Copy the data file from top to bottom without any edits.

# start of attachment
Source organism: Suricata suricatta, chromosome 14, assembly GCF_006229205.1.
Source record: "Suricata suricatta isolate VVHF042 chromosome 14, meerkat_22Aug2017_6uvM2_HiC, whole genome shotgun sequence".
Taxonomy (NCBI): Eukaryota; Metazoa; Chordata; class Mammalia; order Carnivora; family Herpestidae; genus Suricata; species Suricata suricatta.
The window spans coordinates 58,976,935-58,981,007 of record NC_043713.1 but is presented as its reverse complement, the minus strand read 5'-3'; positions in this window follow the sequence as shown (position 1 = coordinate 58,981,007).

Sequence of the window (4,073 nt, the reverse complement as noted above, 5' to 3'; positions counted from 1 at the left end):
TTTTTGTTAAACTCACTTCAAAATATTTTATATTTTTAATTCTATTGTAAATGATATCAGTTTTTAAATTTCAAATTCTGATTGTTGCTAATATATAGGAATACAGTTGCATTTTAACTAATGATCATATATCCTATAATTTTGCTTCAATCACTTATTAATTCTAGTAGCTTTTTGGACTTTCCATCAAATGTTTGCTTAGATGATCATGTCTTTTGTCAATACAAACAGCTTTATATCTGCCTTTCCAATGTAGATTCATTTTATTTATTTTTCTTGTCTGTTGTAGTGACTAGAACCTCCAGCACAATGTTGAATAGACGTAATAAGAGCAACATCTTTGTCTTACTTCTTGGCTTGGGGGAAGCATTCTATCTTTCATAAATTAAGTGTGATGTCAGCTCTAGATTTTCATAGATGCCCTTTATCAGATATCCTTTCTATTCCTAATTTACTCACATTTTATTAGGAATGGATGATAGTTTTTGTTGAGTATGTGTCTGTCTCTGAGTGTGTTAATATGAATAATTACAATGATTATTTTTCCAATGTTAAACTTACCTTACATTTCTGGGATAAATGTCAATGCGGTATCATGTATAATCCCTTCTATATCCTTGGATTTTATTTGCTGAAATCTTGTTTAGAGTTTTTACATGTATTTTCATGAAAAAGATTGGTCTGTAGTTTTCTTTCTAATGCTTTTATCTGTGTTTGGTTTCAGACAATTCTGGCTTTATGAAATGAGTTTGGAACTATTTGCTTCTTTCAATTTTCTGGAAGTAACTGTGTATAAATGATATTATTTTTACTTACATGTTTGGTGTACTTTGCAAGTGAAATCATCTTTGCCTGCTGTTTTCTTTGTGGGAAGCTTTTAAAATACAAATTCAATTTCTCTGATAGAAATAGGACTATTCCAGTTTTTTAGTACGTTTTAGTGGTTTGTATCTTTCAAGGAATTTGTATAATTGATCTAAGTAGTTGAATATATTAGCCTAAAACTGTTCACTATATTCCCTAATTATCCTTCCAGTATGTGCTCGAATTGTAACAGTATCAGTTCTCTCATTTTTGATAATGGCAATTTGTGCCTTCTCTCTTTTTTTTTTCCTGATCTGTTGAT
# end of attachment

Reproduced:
Source organism: Suricata suricatta, chromosome 14, assembly GCF_006229205.1.
Source record: "Suricata suricatta isolate VVHF042 chromosome 14, meerkat_22Aug2017_6uvM2_HiC, whole genome shotgun sequence".
Taxonomy (NCBI): Eukaryota; Metazoa; Chordata; class Mammalia; order Carnivora; family Herpestidae; genus Suricata; species Suricata suricatta.
The window spans coordinates 58,976,935-58,981,007 of record NC_043713.1 but is presented as its reverse complement, the minus strand read 5'-3'; positions in this window follow the sequence as shown (position 1 = coordinate 58,981,007).

Sequence of the window (4,073 nt, the reverse complement as noted above, 5' to 3'; positions counted from 1 at the left end):
TTTTTGTTAAACTCACTTCAAAATATTTTATATTTTTAATTCTATTGTAAATGATATCAGTTTTTAAATTTCAAATTCTGATTGTTGCTAATATATAGGAATACAGTTGCATTTTAACTAATGATCATATATCCTATAATTTTGCTTCAATCACTTATTAATTCTAGTAGCTTTTTGGACTTTCCATCAAATGTTTGCTTAGATGATCATGTCTTTTGTCAATACAAACAGCTTTATATCTGCCTTTCCAATGTAGATTCATTTTATTTATTTTTCTTGTCTGTTGTAGTGACTAGAACCTCCAGCACAATGTTGAATAGACGTAATAAGAGCAACATCTTTGTCTTACTTCTTGGCTTGGGGGAAGCATTCTATCTTTCATAAATTAAGTGTGATGTCAGCTCTAGATTTTCATAGATGCCCTTTATCAGATATCCTTTCTATTCCTAATTTACTCACATTTTATTAGGAATGGATGATAGTTTTTGTTGAGTATGTGTCTGTCTCTGAGTGTGTTAATATGAATAATTACAATGATTATTTTTCCAATGTTAAACTTACCTTACATTTCTGGGATAAATGTCAATGCGGTATCATGTATAATCCCTTCTATATCCTTGGATTTTATTTGCTGAAATCTTGTTTAGAGTTTTTACATGTATTTTCATGAAAAAGATTGGTCTGTAGTTTTCTTTCTAATGCTTTTATCTGTGTTTGGTTTCAGACAATTCTGGCTTTATGAAATGAGTTTGGAACTATTTGCTTCTTTCAATTTTCTGGAAGTAACTGTGTATAAATGATATTATTTTTACTTACATGTTTGGTGTACTTTGCAAGTGAAATCATCTTTGCCTGCTGTTTTCTTTGTGGGAAGCTTTTAAAATACAAATTCAATTTCTCTGATAGAAATAGGACTATTCCAGTTTTTTAGTACGTTTTAGTGGTTTGTATCTTTCAAGGAATTTGTATAATTGATCTAAGTAGTTGAATATATTAGCCTAAAACTGTTCACTATATTCCCTAATTATCCTTCCAGTATGTGCTCGAATTGTAACAGTATCAGTTCTCTCATTTTTGATAATGGCAATTTGTGCCTTCTCTCTTTTTTTTTTCCTGATCTGTTGAT